At 12:53 PM, August 12, 2005, Anonymous Anonymous said...

Dave -

The Harris County government certainly does spend money within the City of Houston. For example, think about all of those flood control projects. Those are County projects. The County also has parks within the city limits. Over in my neck of the woods, Bayland Park is a County park, and the trails along Brays Bayou are a County recreational facility. And there are all of those County court buildings downtown... you get my point.

At 5:45 PM, August 12, 2005, Anonymous Anonymous said...

A note on Houston annexation and why it won't happen for the foreseeable future: The Voting Rights Act.

Mind you, this is up for renewal in 2007 and the team in power may tweak a few items, this one among them.

But basically, you cannot annex beyond a certain degree that dilutes minority populations. As of the Kingwood/Clear Lake fiascos, Houston pretty much hit that legal wall. Not sure on the mathematical particulars of this, but this is usually among the first among the bill of particulars whenever major metro annexations happen.

The factors that tend to ease that stipulation are the fact that minority population growth is higher than the Anglo population in most cities. So, theoretically, you'd reach a point where you could annex based on an allowable level of dilution. Still, that's a slow road travelled before you reach a point where you can safely annex another major suburban exurb like Kingwood or others.

Typically, for the conservative/GOP side, there's a conflicting desire: on the one hand, they'd like to see some major cities like Houston gain more GOP voters through annexation. But they also are more likely to represent the very suburban areas that have settled where they are in order to NOT BE part of the annexing city.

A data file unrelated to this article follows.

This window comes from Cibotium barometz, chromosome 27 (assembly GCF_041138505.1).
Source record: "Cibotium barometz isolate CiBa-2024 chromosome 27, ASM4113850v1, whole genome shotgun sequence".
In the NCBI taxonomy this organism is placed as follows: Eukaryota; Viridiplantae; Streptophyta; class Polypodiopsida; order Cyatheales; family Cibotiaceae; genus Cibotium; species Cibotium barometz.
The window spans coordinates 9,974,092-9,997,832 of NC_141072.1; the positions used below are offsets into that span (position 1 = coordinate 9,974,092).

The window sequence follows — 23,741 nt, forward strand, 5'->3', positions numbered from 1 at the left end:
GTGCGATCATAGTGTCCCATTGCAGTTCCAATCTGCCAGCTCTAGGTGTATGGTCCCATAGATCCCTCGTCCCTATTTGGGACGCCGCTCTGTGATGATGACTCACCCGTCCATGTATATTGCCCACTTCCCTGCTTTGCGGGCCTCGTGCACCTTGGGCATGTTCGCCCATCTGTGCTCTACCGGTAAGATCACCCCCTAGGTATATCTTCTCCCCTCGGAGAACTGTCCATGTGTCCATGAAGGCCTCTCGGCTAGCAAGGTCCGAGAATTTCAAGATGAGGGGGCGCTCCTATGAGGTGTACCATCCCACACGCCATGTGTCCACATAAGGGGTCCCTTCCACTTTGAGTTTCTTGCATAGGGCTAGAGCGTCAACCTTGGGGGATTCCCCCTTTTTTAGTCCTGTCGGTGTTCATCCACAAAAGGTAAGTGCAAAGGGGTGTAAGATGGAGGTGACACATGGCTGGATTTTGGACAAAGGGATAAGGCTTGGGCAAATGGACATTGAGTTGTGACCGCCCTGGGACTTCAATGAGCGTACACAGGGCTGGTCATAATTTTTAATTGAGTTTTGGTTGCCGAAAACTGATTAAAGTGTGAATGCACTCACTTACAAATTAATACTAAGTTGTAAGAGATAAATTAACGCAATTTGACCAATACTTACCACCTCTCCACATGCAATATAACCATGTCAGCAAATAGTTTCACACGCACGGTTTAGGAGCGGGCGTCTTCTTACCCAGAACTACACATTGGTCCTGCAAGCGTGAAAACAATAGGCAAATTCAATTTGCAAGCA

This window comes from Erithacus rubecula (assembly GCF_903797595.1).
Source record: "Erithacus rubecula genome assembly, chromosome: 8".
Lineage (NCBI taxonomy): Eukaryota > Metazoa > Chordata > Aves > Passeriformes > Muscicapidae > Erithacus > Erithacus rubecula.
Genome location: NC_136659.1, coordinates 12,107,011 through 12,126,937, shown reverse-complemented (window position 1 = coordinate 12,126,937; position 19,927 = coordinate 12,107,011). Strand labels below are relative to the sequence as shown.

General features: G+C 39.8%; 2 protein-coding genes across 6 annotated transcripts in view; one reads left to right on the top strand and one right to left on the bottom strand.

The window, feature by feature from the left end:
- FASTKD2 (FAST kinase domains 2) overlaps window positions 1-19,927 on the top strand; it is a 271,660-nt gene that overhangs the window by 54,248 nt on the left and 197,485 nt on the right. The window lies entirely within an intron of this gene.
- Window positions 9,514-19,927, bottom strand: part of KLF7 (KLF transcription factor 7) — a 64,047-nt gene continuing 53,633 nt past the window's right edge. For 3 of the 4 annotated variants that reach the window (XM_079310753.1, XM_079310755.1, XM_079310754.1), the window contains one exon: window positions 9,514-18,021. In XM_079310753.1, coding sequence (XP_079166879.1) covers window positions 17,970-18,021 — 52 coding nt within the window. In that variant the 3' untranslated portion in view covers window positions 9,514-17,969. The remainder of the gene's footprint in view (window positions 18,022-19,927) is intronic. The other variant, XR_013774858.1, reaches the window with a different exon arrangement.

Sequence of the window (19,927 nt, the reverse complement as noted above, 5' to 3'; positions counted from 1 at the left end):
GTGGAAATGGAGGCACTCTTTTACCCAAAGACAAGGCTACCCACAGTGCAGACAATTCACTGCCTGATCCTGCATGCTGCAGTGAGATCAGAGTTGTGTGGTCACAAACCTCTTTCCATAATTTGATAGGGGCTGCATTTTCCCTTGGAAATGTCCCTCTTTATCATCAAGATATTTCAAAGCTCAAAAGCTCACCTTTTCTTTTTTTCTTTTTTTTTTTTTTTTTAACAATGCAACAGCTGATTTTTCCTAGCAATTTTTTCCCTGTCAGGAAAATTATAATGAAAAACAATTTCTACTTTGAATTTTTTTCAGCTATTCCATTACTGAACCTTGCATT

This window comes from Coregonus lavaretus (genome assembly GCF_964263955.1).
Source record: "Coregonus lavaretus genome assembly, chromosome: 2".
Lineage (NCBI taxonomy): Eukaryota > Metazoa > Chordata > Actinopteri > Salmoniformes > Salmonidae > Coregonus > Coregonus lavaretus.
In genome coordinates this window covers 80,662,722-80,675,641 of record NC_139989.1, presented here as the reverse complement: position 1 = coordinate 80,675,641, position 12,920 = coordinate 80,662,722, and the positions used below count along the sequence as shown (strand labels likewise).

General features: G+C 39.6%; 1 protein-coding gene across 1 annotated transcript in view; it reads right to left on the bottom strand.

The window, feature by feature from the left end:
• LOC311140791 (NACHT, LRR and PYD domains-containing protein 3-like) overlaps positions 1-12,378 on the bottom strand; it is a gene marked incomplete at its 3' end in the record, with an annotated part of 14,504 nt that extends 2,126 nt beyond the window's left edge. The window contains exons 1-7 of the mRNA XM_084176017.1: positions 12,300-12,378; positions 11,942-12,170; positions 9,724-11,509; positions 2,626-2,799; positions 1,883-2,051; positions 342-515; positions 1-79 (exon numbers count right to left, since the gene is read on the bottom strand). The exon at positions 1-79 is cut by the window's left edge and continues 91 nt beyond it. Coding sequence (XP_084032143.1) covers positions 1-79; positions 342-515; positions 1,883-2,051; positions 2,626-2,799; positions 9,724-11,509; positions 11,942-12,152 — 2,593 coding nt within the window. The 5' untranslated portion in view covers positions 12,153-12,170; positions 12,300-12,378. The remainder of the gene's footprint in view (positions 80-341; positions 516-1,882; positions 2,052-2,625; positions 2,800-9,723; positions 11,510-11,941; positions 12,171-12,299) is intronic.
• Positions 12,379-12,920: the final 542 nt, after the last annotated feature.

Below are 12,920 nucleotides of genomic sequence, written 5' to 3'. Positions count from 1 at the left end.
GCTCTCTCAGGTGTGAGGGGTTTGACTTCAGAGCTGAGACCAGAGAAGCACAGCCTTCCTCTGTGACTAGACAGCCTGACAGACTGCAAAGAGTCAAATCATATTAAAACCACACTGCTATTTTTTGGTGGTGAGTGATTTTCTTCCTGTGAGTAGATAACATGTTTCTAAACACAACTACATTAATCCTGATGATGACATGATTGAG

The flip side of that applies to the Dem/liberal side ... why dilute what you perceive as "your vote" when the incoming precincts are decidedly more crimson than what you already have?

Tax base or no, I've never been of the opinion that you annex residential areas much for that reason. Most of the annexation done along those lines involves minor boundary annexation that puts a strip center or a shopping mall in city boundaries. Even that, I'm not sure how much goes on anymore (my reference here dates me to the early 90s with a city official speaking to my Government class at UH-D).

At 10:50 AM, August 13, 2005, Blogger Tory Gattis said...

Andrew - not so sure on that one. The city has a lot of undeveloped land in the south of the county, yet developers are skipping over it to go to Brazoria.

At 8:24 PM, August 13, 2005, Blogger Tory Gattis said...

I have heard that permitting and utilities are easier in Brazoria, but I'd like to hear from more knowledgable readers if they're out there.

At 9:40 PM, August 13, 2005, Anonymous Anonymous said...

At least for Shadow Creek Ranch, which is almost entirely in Brazoria County, the TIRZ made it an attractive place for development. But my knowledge of Brazoria County is otherwise limited.

And I know this next comment is going to be controversial for some in this forum, but a lot of developers leap outside of Houston in part to be IN a zoned area, or at least a master-planned area. Pearland in Brazoria County has zoning. (other cities in our metro area with zoning include Sugar Land, Missouri City, Katy, Friendswood, Nassau Bay, and League City). I've had elected leaders in Fort Bend County say to me that part of what makes the cities in their County competitive is zoning and planning, which they contrast with the particularly ugly sprawl of SW Houston on the Harris County side of the county line.

At 9:50 PM, August 13, 2005, Blogger Tory Gattis said...

One man's zoning and planning is another man's bland sterility.

One man's ugly unplanned/unzoned sprawl is another man's vibrant entrepreneurial diversity.

It seems good to have a balance of each.

At 7:16 AM, August 15, 2005, Anonymous Anonymous said...

What about land prices in Brazoria County? I think land five minutes farther away might be a lot cheaper and easier to assemble in to big tracts than a lot of what is in the Southern part of the county.
I think this is pretty much the controlling interest for developers, because it is a much bigger portion of the cost of development than utilities.

At 2:48 PM, August 15, 2005, Blogger Tory Gattis said...

Ahhh, so it's a floodplain problem. Thanks for clearing that up kjb. It'll be nice to get some southside development to balance out the west and north.